It's projection. Those of us who aren't lazy know that we wouldn't be satisfied with UBI, and would be motivated to work out of wanting to be more productive and live a richer life.

I am not projecting. I have worked all of my adult life and before. That should be the norm but it isn’t. There are a shocking number of able bodied people who are satisfied with a subsistence lifestyle. You likely know or even have someone like that in your own family. Work ethic is cultural and learned. Many find excuses for not working. Universal basic income would be one such excuse.

-10 ( +8 / -18 )

Is he really ? He may have a very good accountant

I don’t know the stats for Japan but in the US close to 50% of working age adults don’t pay any Federal taxes. Zero. A dumb way to run a social safety net and it’s failing spectacularly as proven by the size of the national debt.

-4 ( +8 / -12 )

Rich people should NOT be getting this.

Then it would not be a universal benefit. It would be a welfare program.

3 ( +10 / -7 )

@wolfpack

my point exactly - I’m sure the % amongst the wealthy would be higher

-3 ( +2 / -5 )

Give it to the wealthy too. The higher taxes they pay will more than balance out the amount they receive. It's not universal if it's not universal.

4 ( +10 / -6 )

My son is doing a masters in business. During one of the classes a question was should people get paid according to how much money they need. He asked me about it after because he said, besides him, only 3 other students said no. He was wondering if he was on the wrong track.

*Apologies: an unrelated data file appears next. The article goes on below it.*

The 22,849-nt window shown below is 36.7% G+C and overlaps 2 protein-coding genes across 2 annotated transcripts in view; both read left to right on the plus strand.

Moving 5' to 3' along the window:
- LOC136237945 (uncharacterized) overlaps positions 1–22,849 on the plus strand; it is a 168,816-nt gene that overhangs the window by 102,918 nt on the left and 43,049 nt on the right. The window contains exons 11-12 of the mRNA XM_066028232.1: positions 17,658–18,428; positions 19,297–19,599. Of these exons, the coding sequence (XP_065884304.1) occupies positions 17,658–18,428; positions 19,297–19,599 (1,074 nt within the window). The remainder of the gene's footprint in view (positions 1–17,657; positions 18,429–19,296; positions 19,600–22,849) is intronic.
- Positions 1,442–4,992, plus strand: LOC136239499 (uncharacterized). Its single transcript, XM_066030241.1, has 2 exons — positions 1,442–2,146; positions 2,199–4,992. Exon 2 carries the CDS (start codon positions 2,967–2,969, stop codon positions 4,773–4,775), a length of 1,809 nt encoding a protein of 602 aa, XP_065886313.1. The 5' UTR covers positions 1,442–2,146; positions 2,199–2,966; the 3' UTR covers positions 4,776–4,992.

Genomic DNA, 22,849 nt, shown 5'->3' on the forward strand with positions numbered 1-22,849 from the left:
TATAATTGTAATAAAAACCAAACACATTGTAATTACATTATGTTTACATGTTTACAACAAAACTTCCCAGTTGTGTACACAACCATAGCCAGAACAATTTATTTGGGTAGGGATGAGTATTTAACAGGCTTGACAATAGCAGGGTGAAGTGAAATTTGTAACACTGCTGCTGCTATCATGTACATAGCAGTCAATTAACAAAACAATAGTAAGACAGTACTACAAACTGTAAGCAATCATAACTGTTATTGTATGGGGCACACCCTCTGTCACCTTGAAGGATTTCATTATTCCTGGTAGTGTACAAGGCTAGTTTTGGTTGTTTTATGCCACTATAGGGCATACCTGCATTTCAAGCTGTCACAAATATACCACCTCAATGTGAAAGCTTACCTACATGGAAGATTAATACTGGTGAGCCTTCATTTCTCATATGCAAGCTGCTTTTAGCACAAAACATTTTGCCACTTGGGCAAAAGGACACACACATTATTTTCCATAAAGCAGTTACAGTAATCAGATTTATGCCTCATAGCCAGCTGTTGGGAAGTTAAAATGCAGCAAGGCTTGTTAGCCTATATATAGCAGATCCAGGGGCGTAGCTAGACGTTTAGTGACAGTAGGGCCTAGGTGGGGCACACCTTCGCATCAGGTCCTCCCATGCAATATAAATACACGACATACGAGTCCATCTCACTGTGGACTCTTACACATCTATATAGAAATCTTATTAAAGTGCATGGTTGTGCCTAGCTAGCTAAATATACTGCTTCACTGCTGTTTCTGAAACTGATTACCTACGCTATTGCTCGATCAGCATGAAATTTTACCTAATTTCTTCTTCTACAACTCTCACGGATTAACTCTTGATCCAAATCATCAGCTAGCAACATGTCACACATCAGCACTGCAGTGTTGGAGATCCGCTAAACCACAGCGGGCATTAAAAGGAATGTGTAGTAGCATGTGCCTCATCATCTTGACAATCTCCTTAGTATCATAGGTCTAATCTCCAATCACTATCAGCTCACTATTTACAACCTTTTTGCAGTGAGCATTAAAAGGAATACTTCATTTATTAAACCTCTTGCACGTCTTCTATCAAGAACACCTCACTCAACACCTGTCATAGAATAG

He is on the right track.

1 ( +8 / -7 )

Give it to the wealthy too.

Why give it to the rich at the expense of the poor?

Why give a millionaire an extra 70,000 yen each month while single mothers struggle to put food on the table.

If there's money to dish out, give it to the poor, not to the rich.

1 ( +11 / -10 )

There are a shocking number of able bodied people who are satisfied with a subsistence lifestyle.

Rhetoric. Not based in reality.

You likely know or even have someone like that in your own family.

The right knows only how to motivate through fear.

0 ( +13 / -13 )

This would be fantastic for Japan. End poverty and poverty wages, encourage entrepreneurship. Its own data experiments with UBI have all been successful. Would reduce healthcare costs as well, divorces, and suicides.

The problem isn't the math but the political will. It just establishes a floor not a ceiling.

-3 ( +8 / -11 )

Yes that guy, the one who probably pays more tax in a year than most people earn.

The guy down the street with the Ferrari and million dollar house gets it too?

8 ( +11 / -3 )

yeah make it universal, it's income so can be clawed back if making more than a certain amount. That way there's no worry about having a bad year if previous income was high. That way the UBI floor protects everyone

As COVID propels automation, UBI is being discussed around the world. It's coming.

-1 ( +7 / -8 )

All the those who argue against a UBI repeating there is no "free lunch" are silent when it comes to QE-quantitative easing- and financial bailouts like in 2008 and now which are a socialized safety net for corporations that has cost all taxpayers ,including the less fortunate, trillions.

This regressive taxation, including corporate welfare like GoTo, can be made progressive by a form of UBI.

In some proposals this can also be paid for by a form of value added tax on tech corporations that are currently paying very little, such as Amazon.